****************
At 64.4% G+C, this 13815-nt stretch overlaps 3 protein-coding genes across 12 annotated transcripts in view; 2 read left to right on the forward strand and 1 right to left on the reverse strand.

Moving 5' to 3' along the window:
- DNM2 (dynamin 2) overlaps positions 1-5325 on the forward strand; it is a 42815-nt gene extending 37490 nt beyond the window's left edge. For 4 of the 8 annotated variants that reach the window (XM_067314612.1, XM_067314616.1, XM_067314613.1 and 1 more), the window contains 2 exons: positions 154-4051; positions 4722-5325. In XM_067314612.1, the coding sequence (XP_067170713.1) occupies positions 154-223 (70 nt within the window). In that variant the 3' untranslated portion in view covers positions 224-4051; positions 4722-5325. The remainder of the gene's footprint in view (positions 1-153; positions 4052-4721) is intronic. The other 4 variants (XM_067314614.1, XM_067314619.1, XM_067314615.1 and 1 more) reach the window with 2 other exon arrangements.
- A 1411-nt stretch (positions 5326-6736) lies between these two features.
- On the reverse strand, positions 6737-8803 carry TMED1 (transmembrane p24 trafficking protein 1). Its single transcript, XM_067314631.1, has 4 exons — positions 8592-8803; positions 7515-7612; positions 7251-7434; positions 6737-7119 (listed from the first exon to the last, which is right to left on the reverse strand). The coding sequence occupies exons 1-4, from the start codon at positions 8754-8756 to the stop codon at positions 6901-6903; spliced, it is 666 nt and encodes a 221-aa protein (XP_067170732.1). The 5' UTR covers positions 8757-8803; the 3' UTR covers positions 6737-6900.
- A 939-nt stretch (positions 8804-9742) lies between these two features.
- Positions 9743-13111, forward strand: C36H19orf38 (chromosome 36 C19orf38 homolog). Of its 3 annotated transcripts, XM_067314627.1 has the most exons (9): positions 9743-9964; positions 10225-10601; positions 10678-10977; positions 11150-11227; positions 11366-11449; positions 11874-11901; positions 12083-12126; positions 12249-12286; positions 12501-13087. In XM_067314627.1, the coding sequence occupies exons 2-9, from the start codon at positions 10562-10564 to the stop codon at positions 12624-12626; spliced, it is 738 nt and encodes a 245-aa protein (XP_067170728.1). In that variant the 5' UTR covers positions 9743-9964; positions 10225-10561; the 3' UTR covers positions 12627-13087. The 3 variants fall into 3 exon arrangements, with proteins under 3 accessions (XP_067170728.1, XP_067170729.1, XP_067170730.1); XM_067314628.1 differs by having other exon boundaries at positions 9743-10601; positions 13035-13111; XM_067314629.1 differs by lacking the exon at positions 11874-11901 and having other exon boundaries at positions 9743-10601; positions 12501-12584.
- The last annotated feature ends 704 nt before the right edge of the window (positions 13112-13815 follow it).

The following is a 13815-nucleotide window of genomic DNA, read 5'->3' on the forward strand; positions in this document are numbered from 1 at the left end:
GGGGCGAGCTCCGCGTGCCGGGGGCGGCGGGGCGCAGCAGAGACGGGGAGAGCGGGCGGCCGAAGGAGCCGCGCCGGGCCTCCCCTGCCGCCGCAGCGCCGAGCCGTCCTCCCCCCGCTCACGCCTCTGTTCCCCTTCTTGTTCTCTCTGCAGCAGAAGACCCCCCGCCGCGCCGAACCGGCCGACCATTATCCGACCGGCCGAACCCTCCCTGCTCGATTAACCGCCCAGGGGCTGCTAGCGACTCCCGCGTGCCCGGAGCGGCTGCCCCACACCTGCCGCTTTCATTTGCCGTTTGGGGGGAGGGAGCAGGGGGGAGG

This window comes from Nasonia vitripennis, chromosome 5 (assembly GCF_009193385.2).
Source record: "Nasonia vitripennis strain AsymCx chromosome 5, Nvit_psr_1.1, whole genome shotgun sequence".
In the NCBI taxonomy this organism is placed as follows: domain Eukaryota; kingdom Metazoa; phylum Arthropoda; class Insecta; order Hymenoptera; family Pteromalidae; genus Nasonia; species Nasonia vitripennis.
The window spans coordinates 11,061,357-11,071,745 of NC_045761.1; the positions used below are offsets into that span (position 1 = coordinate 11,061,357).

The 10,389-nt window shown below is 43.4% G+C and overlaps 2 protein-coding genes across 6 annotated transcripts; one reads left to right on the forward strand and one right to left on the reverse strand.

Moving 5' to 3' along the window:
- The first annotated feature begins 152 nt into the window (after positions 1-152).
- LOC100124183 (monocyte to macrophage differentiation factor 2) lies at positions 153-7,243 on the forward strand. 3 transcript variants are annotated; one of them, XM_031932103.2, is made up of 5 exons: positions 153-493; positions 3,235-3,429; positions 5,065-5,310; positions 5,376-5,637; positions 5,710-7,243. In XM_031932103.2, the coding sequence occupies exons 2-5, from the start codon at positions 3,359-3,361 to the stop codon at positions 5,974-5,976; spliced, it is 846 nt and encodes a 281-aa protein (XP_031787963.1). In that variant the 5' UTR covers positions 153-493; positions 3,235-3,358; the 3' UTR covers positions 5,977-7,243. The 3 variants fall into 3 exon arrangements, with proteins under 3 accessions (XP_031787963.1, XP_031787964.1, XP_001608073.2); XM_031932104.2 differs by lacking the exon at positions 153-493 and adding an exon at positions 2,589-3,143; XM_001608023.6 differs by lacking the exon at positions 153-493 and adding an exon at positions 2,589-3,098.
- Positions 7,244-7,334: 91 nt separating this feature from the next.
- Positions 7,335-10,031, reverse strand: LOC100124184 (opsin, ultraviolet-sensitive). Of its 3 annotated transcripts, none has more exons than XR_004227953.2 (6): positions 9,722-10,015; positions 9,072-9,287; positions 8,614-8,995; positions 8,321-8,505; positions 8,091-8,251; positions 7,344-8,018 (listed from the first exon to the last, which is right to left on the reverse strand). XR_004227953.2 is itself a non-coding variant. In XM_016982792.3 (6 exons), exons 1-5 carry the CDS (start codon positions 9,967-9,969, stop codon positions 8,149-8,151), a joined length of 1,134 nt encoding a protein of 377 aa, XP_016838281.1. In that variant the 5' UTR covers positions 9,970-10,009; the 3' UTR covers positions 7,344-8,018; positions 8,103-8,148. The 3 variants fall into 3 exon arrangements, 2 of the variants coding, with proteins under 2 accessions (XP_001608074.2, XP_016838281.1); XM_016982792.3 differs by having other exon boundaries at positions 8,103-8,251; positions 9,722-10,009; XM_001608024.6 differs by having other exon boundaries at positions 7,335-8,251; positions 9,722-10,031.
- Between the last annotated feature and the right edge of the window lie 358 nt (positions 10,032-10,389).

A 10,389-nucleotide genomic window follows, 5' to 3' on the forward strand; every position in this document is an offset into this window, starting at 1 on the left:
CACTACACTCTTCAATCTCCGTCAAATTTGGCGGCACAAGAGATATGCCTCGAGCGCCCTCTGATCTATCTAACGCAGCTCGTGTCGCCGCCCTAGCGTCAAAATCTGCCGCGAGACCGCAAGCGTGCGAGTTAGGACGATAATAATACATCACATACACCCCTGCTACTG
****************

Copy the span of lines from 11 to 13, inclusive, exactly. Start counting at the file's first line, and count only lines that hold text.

This window comes from Nasonia vitripennis, chromosome 5 (assembly GCF_009193385.2).
Source record: "Nasonia vitripennis strain AsymCx chromosome 5, Nvit_psr_1.1, whole genome shotgun sequence".
In the NCBI taxonomy this organism is placed as follows: domain Eukaryota; kingdom Metazoa; phylum Arthropoda; class Insecta; order Hymenoptera; family Pteromalidae; genus Nasonia; species Nasonia vitripennis.